Incidence of Idiopathic Ventricular Arrhythmias: A Population-Based Study

    loading  Checking for direct PDF access through Ovid

Abstract

Background—

Ventricular tachycardia and premature ventricular complexes (PVCs) most frequently occur in the context of structural heart disease. However, the burden of idiopathic ventricular arrhythmias (IVA) in the general population is unknown.

Methods and Results—

We identified incident cases of IVA between 2005 and 2013 from Olmsted County, Minnesota, using the Rochester Epidemiology Project database. For PVC cohorts, we included those with frequent (defined as ≥100 PVC/24 hours) symptomatic PVCs. We defined IVA-associated cardiomyopathy as a drop in ejection fraction of ≥10% from baseline. Between 2005 and 2013, we identified 614 individuals with incident IVA (229 [37.3%] were male; average age was 52.1±17.2 years). Of these, 177 (28.8%) had idiopathic ventricular tachycardia, 408 (66.5%) had symptomatic PVCs, and 29 (4.7%) had IVA-associated cardiomyopathy. The age- and sex-adjusted incidence rates in 2005 to 2007, 2008 to 2010, and 2011 to 2013 were 44.9 per 100 000 (95% confidence interval [CI], 38.0–51.8), 47.6 per 100 000 (95% CI, 40.8–54.5), and 62.0 per 100 000 (95% CI, 54.4–69.6), respectively. In idiopathic ventricular tachycardia, there was an increase in incidence rate with ages (P<0.001) but not between sexes (P=0.12). The age-adjusted incidence of symptomatic PVC was higher in females than in males (46.2 per 100 000 [95% CI, 40.9–51.6] versus 20.5 per 100 000 [95% CI, 16.8–24.3]; P<0.001). The small number of individuals with IVA-associated cardiomyopathy precluded any formal testing.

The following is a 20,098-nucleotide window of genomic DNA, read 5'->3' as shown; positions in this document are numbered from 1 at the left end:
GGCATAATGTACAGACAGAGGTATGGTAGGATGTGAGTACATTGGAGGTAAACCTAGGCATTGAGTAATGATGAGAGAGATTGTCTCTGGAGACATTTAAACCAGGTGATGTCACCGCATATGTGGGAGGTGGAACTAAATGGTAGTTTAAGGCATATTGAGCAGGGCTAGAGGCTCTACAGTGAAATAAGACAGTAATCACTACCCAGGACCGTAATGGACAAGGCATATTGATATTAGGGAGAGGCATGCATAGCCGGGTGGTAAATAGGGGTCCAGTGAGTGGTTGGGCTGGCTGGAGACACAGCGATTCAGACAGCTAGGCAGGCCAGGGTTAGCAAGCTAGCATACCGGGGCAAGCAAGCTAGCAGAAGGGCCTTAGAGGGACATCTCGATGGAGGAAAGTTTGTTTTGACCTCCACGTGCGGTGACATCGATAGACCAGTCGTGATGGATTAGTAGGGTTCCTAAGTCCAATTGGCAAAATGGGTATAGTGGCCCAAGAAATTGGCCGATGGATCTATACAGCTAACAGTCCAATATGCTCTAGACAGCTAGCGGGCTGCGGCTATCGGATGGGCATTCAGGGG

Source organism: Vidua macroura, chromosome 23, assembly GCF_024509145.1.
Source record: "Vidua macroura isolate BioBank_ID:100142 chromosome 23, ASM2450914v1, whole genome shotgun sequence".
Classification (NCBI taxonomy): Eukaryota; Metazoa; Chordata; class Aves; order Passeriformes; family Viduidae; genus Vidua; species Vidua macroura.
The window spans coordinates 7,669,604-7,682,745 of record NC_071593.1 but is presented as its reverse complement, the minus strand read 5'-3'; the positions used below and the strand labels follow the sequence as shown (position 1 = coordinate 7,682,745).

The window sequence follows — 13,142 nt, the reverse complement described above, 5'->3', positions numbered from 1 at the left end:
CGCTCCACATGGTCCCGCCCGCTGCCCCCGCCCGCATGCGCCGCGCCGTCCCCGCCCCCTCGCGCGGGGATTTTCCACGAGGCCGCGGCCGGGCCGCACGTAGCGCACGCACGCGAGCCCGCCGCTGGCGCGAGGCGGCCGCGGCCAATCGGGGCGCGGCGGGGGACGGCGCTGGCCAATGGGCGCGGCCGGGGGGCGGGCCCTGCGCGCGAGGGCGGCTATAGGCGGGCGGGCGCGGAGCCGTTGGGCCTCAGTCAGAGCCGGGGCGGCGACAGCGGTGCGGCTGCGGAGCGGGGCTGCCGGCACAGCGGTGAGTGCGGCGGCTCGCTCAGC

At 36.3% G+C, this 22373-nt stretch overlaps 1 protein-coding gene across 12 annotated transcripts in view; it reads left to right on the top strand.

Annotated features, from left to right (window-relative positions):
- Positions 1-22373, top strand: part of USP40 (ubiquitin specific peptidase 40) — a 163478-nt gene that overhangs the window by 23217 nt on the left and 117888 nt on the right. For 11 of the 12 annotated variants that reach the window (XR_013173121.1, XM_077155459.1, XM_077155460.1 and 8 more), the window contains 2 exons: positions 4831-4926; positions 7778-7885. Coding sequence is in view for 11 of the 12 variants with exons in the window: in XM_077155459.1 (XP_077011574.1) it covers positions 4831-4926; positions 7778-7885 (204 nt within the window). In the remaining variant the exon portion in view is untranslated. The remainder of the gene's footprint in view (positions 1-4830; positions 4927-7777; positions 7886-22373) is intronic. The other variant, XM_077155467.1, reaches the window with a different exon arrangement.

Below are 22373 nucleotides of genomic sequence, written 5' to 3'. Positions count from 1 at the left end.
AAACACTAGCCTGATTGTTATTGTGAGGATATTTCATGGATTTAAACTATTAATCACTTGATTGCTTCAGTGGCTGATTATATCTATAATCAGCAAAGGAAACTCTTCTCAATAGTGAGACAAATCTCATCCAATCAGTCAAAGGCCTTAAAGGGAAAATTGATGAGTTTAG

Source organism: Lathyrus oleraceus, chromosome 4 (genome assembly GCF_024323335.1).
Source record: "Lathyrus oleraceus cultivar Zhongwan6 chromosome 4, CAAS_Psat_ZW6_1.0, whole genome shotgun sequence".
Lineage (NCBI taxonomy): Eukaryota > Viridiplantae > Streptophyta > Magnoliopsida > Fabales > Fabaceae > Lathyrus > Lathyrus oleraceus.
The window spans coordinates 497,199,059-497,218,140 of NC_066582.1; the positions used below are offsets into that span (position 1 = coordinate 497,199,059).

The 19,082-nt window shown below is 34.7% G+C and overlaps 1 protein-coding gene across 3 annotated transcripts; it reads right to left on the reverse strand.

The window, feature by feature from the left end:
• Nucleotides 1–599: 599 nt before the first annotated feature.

Conclusions—

The incidence of IVA is increasing. Furthermore, overall incidence increases with age. Although the rate of idiopathic ventricular tachycardia is similar across sexes, women have a higher incidence of symptomatic PVC.

Related Topics

    loading  Loading Related Articles